Summary
A metalloproteinase, or metalloprotease, is any protease enzyme whose catalytic mechanism involves a metal. An example is ADAM12 which plays a significant role in the fusion of muscle cells during embryo development, in a process known as myogenesis. Most metalloproteases require zinc, but some use cobalt. The metal ion is coordinated to the protein via three ligands. The ligands coordinating the metal ion can vary with histidine, glutamate, aspartate, lysine, and arginine. The fourth coordination position is taken up by a labile water molecule. Treatment with chelating agents such as EDTA leads to complete inactivation. EDTA is a metal chelator that removes zinc, which is essential for activity. They are also inhibited by the chelator orthophenanthroline. There are two subgroups of metalloproteinases: Exopeptidases, metalloexopeptidases (EC number: 3.4.17). Endopeptidases, metalloendopeptidases (3.4.24). Well known metalloendopeptidases include ADAM proteins and matrix metalloproteinases, and M16 metalloproteinases such as Insulin Degrading Enzyme and Presequence Protease In the MEROPS database peptidase families are grouped by their catalytic type, the first character representing the catalytic type: A, aspartic; C, cysteine; G, glutamic acid; M, metallo; S, serine; T, threonine; and U, unknown. The serine, threonine and cysteine peptidases utilise the amino acid as a nucleophile and form an acyl intermediate - these peptidases can also readily act as transferases. In the case of aspartic, glutamic and metallopeptidases, the nucleophile is an activated water molecule. In many instances, the structural protein fold that characterises the clan or family may have lost its catalytic activity, yet retained its function in protein recognition and binding. Metalloproteases are the most diverse of the four main protease types, with more than 50 families classified to date. In these enzymes, a divalent cation, usually zinc, activates the water molecule. The metal ion is held in place by amino acid ligands, usually three in number.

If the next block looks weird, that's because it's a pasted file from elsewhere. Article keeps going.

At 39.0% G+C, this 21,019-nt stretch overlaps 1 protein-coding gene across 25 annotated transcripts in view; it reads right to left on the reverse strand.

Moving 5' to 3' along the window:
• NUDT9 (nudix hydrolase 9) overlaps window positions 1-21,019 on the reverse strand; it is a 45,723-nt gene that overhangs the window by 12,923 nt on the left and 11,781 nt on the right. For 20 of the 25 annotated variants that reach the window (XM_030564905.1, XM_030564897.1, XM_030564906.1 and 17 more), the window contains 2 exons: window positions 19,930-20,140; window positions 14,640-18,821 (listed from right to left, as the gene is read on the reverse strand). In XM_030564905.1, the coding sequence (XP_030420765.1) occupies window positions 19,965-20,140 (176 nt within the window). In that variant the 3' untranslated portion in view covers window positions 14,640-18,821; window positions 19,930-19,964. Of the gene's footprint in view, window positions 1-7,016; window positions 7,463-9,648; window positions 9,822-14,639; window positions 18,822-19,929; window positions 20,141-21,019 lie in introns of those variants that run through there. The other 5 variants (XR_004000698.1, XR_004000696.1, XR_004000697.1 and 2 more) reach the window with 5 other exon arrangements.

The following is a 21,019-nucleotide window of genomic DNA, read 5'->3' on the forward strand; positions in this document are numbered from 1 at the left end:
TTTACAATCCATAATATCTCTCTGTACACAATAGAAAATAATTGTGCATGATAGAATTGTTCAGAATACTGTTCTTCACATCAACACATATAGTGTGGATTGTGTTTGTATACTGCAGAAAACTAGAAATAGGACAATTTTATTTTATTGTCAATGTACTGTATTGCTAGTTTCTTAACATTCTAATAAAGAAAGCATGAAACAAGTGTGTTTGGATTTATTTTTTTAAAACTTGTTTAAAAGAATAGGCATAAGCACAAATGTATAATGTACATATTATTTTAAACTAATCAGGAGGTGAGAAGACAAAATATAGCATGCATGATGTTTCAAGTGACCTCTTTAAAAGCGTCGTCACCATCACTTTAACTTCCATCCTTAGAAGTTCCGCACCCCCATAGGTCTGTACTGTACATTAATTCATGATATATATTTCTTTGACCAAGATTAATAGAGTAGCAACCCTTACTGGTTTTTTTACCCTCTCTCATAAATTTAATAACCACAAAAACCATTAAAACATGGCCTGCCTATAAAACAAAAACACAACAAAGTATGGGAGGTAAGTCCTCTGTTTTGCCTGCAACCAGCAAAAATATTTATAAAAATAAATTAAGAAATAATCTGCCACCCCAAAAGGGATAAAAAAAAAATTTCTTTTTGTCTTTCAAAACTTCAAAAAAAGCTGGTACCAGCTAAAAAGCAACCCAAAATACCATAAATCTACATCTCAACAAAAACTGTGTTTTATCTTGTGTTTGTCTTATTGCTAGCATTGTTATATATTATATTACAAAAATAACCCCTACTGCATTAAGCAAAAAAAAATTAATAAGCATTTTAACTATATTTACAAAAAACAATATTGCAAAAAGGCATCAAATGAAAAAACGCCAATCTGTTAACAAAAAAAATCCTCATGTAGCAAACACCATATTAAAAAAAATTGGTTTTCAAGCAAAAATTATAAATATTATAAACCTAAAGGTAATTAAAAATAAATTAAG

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Protease
A protease (also called a peptidase, proteinase, or proteolytic enzyme) is an enzyme that catalyzes proteolysis, breaking down proteins into smaller polypeptides or single amino acids, and spurring the formation of new protein products. They do this by cleaving the peptide bonds within proteins by hydrolysis, a reaction where water breaks bonds. Proteases are involved in many biological functions, including digestion of ingested proteins, protein catabolism (breakdown of old proteins), and cell signaling.
Metalloproteinase
A metalloproteinase, or metalloprotease, is any protease enzyme whose catalytic mechanism involves a metal. An example is ADAM12 which plays a significant role in the fusion of muscle cells during embryo development, in a process known as myogenesis. Most metalloproteases require zinc, but some use cobalt. The metal ion is coordinated to the protein via three ligands. The ligands coordinating the metal ion can vary with histidine, glutamate, aspartate, lysine, and arginine.
Proteolysis
Proteolysis is the breakdown of proteins into smaller polypeptides or amino acids. Uncatalysed, the hydrolysis of peptide bonds is extremely slow, taking hundreds of years. Proteolysis is typically catalysed by cellular enzymes called proteases, but may also occur by intra-molecular digestion. Proteolysis in organisms serves many purposes; for example, digestive enzymes break down proteins in food to provide amino acids for the organism, while proteolytic processing of a polypeptide chain after its synthesis may be necessary for the production of an active protein.
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